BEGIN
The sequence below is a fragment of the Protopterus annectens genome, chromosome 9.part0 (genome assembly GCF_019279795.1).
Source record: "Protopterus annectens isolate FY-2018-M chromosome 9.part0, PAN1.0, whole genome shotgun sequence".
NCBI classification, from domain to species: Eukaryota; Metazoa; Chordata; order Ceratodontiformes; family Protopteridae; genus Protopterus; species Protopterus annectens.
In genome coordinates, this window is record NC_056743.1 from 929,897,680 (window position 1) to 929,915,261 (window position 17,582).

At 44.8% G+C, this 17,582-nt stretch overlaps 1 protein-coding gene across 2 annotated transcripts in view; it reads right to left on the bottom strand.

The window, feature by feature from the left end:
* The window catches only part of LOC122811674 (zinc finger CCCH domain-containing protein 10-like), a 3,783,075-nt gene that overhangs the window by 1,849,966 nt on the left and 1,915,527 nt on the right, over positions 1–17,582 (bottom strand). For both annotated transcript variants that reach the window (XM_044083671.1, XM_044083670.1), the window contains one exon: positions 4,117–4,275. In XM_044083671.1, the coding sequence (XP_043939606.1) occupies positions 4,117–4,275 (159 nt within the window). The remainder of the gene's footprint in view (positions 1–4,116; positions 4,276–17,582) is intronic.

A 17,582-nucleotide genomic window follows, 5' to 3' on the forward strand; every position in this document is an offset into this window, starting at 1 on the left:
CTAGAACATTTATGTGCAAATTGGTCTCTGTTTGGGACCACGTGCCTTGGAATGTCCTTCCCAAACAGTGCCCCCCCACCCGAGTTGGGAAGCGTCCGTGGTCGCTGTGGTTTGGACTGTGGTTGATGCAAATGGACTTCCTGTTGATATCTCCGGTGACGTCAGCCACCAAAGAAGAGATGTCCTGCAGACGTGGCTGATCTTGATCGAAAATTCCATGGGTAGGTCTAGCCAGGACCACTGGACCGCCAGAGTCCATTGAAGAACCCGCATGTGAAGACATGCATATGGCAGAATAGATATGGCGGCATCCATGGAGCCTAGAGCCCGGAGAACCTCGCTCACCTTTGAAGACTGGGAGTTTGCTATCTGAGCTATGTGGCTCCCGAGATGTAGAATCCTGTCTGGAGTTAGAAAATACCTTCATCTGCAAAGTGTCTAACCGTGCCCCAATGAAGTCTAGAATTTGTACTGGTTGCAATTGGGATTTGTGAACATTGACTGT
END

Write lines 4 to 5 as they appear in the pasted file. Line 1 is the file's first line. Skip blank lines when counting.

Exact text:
In genome coordinates, this window is record NC_056743.1 from 929,897,680 (window position 1) to 929,915,261 (window position 17,582).

At 44.8% G+C, this 17,582-nt stretch overlaps 1 protein-coding gene across 2 annotated transcripts in view; it reads right to left on the bottom strand.